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Singapore's factory output grows for fourth consecutive month in October

Amala Balakrishner
Amala Balakrishner11/3/2020 09:37 PM GMT+08  • 4 min read
Singapore's factory output grows for fourth consecutive month in October
Economists expect the growth momentum in manufacturing and electronics to continue in the coming months.
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October marks the fourth straight month of expansion in Singapore’s manufacturing activity.

Data released by the Singapore Institute of Purchasing and Materials Management (SPIMM) on Nov 3 shows that the republic’s Purchasing Manager’s Index (PMI) edged up 0.2 points to hit 50.5 points.

SPIMM attributes this to an increase in new orders, export orders and factory output. This is “unsurprising since this is the lead-up to the busiest period ahead of the Christmas orders season,” says Selena Ling, who heads OCBC Bank’s treasury research and strategy.

A lift also came from the electronics PMI which grew a smidgen 0.1 points to reach 51.0 points in October. This is the highest the metric has been at in the past year.

The PMI index is a key barometer indicating a nation’s manufacturing activity. A reading above 50 indicates an expansion in output, while that below 50 points to an industry shrinkage.

“The latest PMI data is relatively more encouraging given further expansions in new orders, which had flipped to first-time expansion in September after 8 months of contraction,” notes United Overseas Bank (UOB) economist Barnabas Gan.

He says the latest numbers is an indication that an improved external demand was one of the key drivers that spurred manufacturing momentum.

OCBC’s Ling agrees saying this phenomenon has also driven up the PMI readings of other countries.

For instance, PMI readings for the US and the Eurozone hit a near two-year high in October, with the US’ manufacturing ISM metric logging 59.3 points while the Eurozone’s reading came in at 58.2.

Closer home in Asia, the manufacturing PMI readings of India (58.9) and Thailand (50.8) also improved in October, despite the surge in the number of Covid-19 infections, and in the case of the latter, local protests.

The higher readings in Singapore’s manufacturing and electronic PMIs coupled with the growth momentum in its non-oil domestic exports (NODX) signals that a recovery is taking place, while recent high-frequency data points toward a relatively better economic environment in 4Q20, notes Gan.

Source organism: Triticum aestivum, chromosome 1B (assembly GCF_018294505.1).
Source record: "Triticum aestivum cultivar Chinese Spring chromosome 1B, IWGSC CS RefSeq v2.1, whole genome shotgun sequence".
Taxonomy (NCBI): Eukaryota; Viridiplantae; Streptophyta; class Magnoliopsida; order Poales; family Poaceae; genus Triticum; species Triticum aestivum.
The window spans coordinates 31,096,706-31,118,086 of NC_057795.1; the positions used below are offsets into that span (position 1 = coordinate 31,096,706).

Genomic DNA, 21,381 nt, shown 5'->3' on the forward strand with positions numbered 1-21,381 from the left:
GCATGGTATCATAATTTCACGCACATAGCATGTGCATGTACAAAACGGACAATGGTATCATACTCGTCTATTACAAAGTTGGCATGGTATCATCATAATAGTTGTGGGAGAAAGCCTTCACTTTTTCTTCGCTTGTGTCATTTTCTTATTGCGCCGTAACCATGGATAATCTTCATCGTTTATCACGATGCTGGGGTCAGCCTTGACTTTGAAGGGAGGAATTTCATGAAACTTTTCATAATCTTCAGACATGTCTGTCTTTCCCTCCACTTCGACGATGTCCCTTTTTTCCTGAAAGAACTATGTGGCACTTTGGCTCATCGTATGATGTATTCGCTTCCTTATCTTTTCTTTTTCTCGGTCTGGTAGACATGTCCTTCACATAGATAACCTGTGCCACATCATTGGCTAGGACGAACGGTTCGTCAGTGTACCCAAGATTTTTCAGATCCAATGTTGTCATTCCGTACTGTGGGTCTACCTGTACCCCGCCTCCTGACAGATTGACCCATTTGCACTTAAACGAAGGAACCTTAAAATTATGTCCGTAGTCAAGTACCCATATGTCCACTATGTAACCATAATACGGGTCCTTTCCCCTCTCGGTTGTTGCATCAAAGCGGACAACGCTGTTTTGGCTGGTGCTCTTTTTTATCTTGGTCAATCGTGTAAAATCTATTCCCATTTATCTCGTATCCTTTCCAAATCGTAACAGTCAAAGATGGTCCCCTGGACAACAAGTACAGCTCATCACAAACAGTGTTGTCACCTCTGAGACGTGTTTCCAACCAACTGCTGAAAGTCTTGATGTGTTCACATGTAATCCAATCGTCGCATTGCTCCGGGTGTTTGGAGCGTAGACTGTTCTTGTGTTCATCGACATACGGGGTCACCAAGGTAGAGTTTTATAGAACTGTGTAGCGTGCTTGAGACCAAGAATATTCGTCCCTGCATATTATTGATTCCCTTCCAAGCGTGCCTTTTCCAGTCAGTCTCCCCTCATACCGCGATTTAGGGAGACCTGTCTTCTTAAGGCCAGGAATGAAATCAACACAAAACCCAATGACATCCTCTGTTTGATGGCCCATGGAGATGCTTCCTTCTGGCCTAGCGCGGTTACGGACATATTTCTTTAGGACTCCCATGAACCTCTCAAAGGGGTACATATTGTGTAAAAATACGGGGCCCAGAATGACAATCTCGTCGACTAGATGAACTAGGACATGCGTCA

Things have been looking up for Singapore’s trade sector with NODX expanding by 5.9% year-on-year in September, thanks to strong electronics exports.

See: Singapore's NODX edges up by 5.9% thanks to strong electronic exports

Meanwhile, September’s employment index barely moved a needle with that for the manufacturing sector edging up by 0.4 points to 49.2 while the reading for the electronics sector was up by 0.2 points 49.8.

This marks the metric’s ninth month in the red and indicates that hiring sentiment has continued to stay soft, say Gan and OCBC’s Ling.

However, the improvement is an “affirmation that the manufacturing, especially the electronics, sector remains in the drivers’ seat for the Singapore economy and will likely outperform the services and construction sectors for 2020,” stresses Ling.

A concern she flags in whether Singapore’s manufacturing and electronics growth momentum “will sustain into 1Q2021, given that inventory gauges are falling (despite being in expansion territory) and stocks of finished goods are also rising, whilst input prices are also picking up indicating that costs are also increasing”.

Against this backdrop, “supplier deliveries gauge for both the manufacturing and electronics sectors are both improving, the order backlog index is mixed for the manufacturing and electronics,” she mulls.

This brings uncertainties from a possible resurgence of Covid-19 infections as well as a protracted election outcome which could weigh on consumer and business confidence, say Ling and Gan.

Still, Gan says that the introduction of Phase Three of Singapore’s reopening by end-2020 “will likely signal an important milestone in Singapore’s relative success in controlling COVID-19 within her shores”.

“Barring a delay of the introduction of Phase Three, further relaxation of social restrictions by the end of this year should continue to not only drive consumer optimism and domestic demand, but may also mean further improvement in Singapore’s external environment and manufacturing momentum,” he muses.

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